What's the frequency? Advertisers deal with conflicting data
It might be hard to believe based on what you see, but some marketers are trying not to inundate people with the same ads over and over.
But this so-called "frequency capping"—a strategy growing in popularity—is easier said than done. How much is too much? It depends whom you ask. Research suggests the optimal number varies by medium, category, objective and type of ad. Then, even if you have a number in mind, tools to enforce that cap are inconsistent.
Individual brands, however, are giving it a shot. Procter & Gamble, for one, says it tries not to show its digital ads to people more than three times a month. But realistically, people may see some of its TV ads more often than that, especially on cable, where there are a lot of repeated shows. And some researchers believe three isn't enough anyway.
Facebook research, done in conjunction with Oracle and based on tracking sales response to ads for packaged-goods products, finds the ideal average exposure frequency is one to two impressions weekly over at least 10 weeks for a campaign. That's according to Lisa Barnes, marketing science partner at Facebook, who revealed the findings in a September presentation to the Advertising Research Foundation's ShopperXScience conference in Chicago. That suggests an ideal of four to nine exposures monthly, and in some categories, even more may be optimal, Barnes said. While she did not name specific categories, she said categories where the purchase cycle is short may do better running ads more frequently over a shorter period.
Of course, Facebook is in the business of selling ads. Other research suggests less is more. A 2016 Marketing Evolution study for the Mobile Marketing Association, whose membership is a mix of marketers and mobile-media companies, found just three exposures to be generally optimal for mobile ads, compared to 12 to 15 for cable TV over the life of a campaign. Mobile video has greater impact than the same video ad on TV, so requires less repetition to build impact, says Marketing Evolution CEO Rex Briggs. That's because people tend to pay more attention to what's on their phones, while TV viewers are more often distracted. However, mobile display ads work better with greater frequency, serving as reminder messages, he says.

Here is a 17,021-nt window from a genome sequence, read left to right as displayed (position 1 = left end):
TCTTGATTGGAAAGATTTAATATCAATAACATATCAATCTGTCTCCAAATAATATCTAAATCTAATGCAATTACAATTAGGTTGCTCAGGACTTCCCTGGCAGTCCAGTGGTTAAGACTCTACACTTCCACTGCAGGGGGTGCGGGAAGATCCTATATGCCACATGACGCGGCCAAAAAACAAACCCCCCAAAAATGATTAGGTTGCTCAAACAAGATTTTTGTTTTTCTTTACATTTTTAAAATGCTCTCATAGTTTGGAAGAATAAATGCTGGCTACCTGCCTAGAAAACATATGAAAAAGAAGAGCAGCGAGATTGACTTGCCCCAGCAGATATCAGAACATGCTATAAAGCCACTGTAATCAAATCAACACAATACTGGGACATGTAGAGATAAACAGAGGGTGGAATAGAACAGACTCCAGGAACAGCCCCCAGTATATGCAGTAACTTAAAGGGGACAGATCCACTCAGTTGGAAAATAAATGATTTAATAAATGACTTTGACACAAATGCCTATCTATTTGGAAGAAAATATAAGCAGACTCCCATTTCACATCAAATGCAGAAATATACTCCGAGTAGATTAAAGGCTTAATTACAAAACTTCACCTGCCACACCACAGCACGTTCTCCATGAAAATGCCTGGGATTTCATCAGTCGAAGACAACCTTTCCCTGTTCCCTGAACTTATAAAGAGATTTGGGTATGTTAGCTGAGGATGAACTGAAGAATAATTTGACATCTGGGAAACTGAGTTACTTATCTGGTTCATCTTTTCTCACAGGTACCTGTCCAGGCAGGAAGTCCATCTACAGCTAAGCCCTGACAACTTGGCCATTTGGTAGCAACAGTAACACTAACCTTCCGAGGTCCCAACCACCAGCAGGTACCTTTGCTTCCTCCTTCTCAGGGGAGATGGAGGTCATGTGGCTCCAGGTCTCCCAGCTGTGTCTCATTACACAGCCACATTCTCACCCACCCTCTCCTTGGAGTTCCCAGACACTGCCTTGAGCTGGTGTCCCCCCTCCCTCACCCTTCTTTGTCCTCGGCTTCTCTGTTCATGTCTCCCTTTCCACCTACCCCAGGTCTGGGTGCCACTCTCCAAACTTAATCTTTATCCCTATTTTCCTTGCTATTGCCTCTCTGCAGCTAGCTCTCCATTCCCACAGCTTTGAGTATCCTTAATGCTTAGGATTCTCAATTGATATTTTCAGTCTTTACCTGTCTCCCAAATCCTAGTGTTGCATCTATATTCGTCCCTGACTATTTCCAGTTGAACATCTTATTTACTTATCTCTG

"TV frequency usually is optimal around one per week for most categories," Briggs says. But for movie advertisers, higher frequency closer to the release date works better.
In other words, universal rules of thumb are hard to come by. Maybe marketers just need more thumbs.
University of Tampa marketing professor Jennifer Burton says she spent years learning, and teaching, that three to 10 cumulative exposures was ideal for a TV ad during the life of a campaign. Yet it gnawed at her that her real-world experience was different, as she saw the Geico Gecko, or Allstate's Mayhem, or Jake from State Farm, way more than that.
"Surely these companies aren't dumb and intentionally violating this rule," Burton says. "They must be doing something right."
That led her to launch a study along with colleagues from Mississippi University for Women, Delta Modeling Group and BDJ Solutions, published in the October Journal of Advertising Research. They found people tend to have an initial emotional connection when they see an ad one or two times, a more reasoned or cognitive response when they've seen it three to 10 times, and then a deeper emotional connection after more than 10 viewings, particularly if the creative is good.
"Ultimately, we found if they had seen an ad more than 10 times, they had a significant lift in purchase intent," Burton says, and more positive attitudes about the ad and brand.
Even within digital media, though, tracking frequency has gotten harder recently because some media companies are restricting use of user data outside their platforms due to privacy regulations—an issue of concern for the Association of National Advertisers Board in October, says P&G Chief Brand Officer Marc Pritchard.
For its part, P&G finds success in capping digital ad exposures at three monthly. "You reach more people fewer times, and it works better," says Pritchard.
That media planning approach helped P&G produce its best quarterly organic sales results in five years last quarter (up 4 percent) on 6 percent lower marketing spending.
Still, sports fans watching live TV may see some ads, like Head & Shoulders with Sofia Vergara and son, way more than three times a month, or even a day. That's partly because of their viewing habits.
"People who watch a lot of media will be reached more times," Pritchard says. "Which is why we're so interested in cross-platform measurement, because of all the duplication that happens across digital players and TV players. If we could finally get to that point, I think we could drive out a lot of waste."